The ECB is not confining itself to new initiatives. As Tom Harrison explained, £55 million will go to the first-class counties over the next five years to help fund the County Championship, the Vitality Blast and the Kia Super League. He made no mention of the Royal London One Day Cup, but, when I quizzed him afterwards, he said that was just an oversight. Perhaps, then, I risk reading too much into his not mentioning the one-day game, and maybe I place too much importance on the fact that it is being relegated to minor grounds in 2020 and stripped of overseas players. Even so, I remain sceptical about the introduction of a new format in an already over-crowded schedule, and it’s surely pertinent to ask how this can possibly be reconciled with an intention of capitalising on the impetus of the World Cup?
Tom Harrison then talked about The 100. I’ve written a fair bit about this, and I don’t want to go into too much detail here. What was clear is that he is fully committed to it. He introduced it as a competition that ‘will be the most successful thing that English cricket will be involved in’. He has ‘never seen such a positive reaction’ from people involved in its trials, with the players’ feedback hailing it as ‘proper cricket’. Whilst he recognises the popularity of The Blast, attendance at which has grown by 115% since 2012, he criticises T20 for its ball-by-ball slowness. It is, he says, the slowest format of the game. The 100 will address this issue of time. And yes, he has a point. There are occasions on which a T20 over seems to last an eternity. But this, surely, is something that can be addressed within the format itself, and it’s difficult to see how a format like The 100, designed to give each ball maximum weight, is likely to speed up the game. I feel equally ambivalent about another of Tom Harrison’s positives. The 100, he argues, simplifies the game of cricket for new spectators. A counter-argument is that the game’s complexities are what make cricket great. Clearly, though, Tom Harrison and many of the powers that be, fearful of irrelevance, feel the need to provide a competition that people can more easily understand. And this competition – the final, clinching argument – will be available on Free-to-Air Television. Tom Harrison says that it is only this new competition has made this possible. Thirteen matches in The 100 will be shown on the BBC, and the impact on the population at large, and on young potential cricketers in particular, will be huge.
This, of course, is another contentious issue, and one on which I needed to bite my tongue. It was the ECB which took cricket off free-to-air when they sold it to Sky in 2005. Bringing it back, if not an act of contrition, is a definite U-turn. As Vic Marks has said, ‘now we have an implicit acknowledgment that the decision, taken more than a decade ago, not to insist upon some cricket remaining on F-t-A TV was contrary to the best interests of the game’. An implicit acknowledgement is better than none, and having cricket back on the BBC can only be a good thing.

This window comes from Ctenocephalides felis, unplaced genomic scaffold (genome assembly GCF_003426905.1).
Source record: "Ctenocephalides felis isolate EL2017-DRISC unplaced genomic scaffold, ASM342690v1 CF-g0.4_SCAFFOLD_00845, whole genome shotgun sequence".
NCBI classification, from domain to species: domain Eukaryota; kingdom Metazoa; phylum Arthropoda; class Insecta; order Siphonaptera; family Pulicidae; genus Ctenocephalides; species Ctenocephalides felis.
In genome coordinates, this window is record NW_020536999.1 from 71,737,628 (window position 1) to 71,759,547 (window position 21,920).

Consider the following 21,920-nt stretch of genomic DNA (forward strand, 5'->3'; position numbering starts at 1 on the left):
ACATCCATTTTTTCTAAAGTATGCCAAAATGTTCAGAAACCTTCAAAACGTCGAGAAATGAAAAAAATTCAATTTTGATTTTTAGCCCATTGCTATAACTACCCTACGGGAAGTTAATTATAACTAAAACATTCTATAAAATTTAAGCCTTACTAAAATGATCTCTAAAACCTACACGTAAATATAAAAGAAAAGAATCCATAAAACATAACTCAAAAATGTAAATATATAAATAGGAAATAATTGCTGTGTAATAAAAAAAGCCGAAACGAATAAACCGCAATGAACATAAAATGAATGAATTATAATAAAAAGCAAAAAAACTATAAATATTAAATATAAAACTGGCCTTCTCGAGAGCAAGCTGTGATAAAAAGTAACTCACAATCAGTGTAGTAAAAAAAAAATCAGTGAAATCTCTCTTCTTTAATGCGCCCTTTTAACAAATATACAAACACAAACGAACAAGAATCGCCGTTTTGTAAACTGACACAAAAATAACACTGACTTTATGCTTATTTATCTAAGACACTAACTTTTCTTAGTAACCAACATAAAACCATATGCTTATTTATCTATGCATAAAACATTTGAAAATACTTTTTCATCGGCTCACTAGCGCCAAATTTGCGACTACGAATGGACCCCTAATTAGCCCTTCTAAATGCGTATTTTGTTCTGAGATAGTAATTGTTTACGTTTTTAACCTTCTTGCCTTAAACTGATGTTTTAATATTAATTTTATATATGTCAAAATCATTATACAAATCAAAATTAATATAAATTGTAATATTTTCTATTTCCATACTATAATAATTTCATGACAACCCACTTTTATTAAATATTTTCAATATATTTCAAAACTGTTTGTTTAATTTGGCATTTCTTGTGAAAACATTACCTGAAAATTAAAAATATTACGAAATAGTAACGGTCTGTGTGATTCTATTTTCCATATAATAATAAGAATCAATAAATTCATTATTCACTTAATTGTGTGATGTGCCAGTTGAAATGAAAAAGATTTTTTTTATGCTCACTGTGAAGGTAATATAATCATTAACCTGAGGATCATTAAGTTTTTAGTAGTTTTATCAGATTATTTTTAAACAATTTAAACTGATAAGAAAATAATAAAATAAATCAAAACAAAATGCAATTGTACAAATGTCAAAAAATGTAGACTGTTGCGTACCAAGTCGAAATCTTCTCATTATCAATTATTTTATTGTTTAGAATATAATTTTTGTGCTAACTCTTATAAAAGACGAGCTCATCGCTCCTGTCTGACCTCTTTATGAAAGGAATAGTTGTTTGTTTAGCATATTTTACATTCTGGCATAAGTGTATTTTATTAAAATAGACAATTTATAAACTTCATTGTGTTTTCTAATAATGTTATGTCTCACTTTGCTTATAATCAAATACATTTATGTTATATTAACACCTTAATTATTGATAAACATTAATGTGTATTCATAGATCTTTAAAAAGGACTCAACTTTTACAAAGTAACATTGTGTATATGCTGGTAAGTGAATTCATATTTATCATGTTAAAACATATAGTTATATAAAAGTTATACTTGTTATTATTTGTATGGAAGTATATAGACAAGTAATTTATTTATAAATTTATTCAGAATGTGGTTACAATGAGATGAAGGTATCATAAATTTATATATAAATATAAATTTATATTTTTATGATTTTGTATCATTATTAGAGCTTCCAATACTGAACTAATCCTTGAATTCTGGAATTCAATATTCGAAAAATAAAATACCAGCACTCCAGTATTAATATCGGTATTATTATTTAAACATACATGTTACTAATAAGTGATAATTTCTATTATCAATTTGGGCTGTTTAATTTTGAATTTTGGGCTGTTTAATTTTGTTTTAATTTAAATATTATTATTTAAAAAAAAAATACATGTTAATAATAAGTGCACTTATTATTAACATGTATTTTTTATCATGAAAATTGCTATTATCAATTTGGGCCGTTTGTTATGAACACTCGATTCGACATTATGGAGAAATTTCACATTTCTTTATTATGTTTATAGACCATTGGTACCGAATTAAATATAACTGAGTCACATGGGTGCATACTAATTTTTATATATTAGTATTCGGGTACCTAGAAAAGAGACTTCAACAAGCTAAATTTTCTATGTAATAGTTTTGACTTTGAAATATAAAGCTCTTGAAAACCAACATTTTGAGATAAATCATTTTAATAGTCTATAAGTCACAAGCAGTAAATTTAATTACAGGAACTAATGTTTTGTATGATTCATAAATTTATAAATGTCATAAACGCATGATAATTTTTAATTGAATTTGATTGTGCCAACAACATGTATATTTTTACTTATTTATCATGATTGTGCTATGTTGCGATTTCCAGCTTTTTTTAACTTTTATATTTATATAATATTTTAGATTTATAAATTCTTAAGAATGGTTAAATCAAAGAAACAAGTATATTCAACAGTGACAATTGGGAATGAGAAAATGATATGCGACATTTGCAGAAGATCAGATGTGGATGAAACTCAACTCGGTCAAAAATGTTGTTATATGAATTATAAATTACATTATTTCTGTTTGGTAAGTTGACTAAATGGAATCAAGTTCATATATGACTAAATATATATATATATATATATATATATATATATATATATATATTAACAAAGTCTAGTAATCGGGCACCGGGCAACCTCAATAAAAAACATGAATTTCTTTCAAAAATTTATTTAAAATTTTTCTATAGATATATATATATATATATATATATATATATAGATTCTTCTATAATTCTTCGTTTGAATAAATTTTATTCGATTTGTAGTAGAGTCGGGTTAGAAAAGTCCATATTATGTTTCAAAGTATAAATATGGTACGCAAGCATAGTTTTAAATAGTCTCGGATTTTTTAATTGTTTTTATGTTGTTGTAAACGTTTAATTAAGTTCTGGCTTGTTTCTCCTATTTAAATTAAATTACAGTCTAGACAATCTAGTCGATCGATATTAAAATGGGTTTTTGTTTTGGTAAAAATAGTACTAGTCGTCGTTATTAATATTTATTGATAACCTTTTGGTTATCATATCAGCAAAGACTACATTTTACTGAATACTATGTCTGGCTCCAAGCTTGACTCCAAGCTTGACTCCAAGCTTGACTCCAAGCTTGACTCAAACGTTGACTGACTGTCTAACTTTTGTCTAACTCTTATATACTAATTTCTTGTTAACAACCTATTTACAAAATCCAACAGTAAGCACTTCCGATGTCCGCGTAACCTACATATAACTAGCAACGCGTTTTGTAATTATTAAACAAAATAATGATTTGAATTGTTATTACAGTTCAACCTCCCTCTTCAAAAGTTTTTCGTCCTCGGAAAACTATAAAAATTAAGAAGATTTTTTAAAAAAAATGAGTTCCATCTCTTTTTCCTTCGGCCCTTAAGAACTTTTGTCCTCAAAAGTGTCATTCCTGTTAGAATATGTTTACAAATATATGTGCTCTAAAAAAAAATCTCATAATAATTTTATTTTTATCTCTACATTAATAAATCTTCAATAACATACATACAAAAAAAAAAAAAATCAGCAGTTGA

Tom Harrison’s was a well-rehearsed, cleverly positive speech that aimed to leave no doubt that The 100 was the only avenue. I can see the reasoning, but I think it’s been clumsily introduced as a concept. It throws up real concerns about the future of the first-class counties. There was some irony in the holding of the Conference in Devon, as The 100 won’t be played here. I was told that I could watch it on TV, but I think that misses the real point of exclusion. Somerset C.C.C., which was well represented at this conference, will not be hosting The 100, Cardiff will be the closest ground. There was nothing in the speech, or in my conversations afterwards, that has helped convince me that the 10 counties that aren’t hosting The 100 will still have first-class status beyond the next few years. My greatest fear for Somerset – that Taunton will dwindle into a host ground and a venue for bands – is still with me. Those professional cricketers who proclaim that the white-ball game is the ‘only way forward’ do no service to many of their fellow-professionals. And if The 100 takes hold of the nation’s cricket, if it proves as ‘inspirational and successful’ as its advocates believe it will, how bleak will be the outlook for the also-rans?
At the end of the evening Tom Harrison tried to reassure me that I will love The 100, but seeing as it is as far from the County Cricket that I love & it threatens to jeopardise its existence, I have reason to doubt that. Given the time and money that The ECB are investing into this ‘new competition’ I hope that it is the success they expect it to be and I hope it generates the income to maintain the other formats as it promises it will, otherwise I fear for the future of all cricket in this country.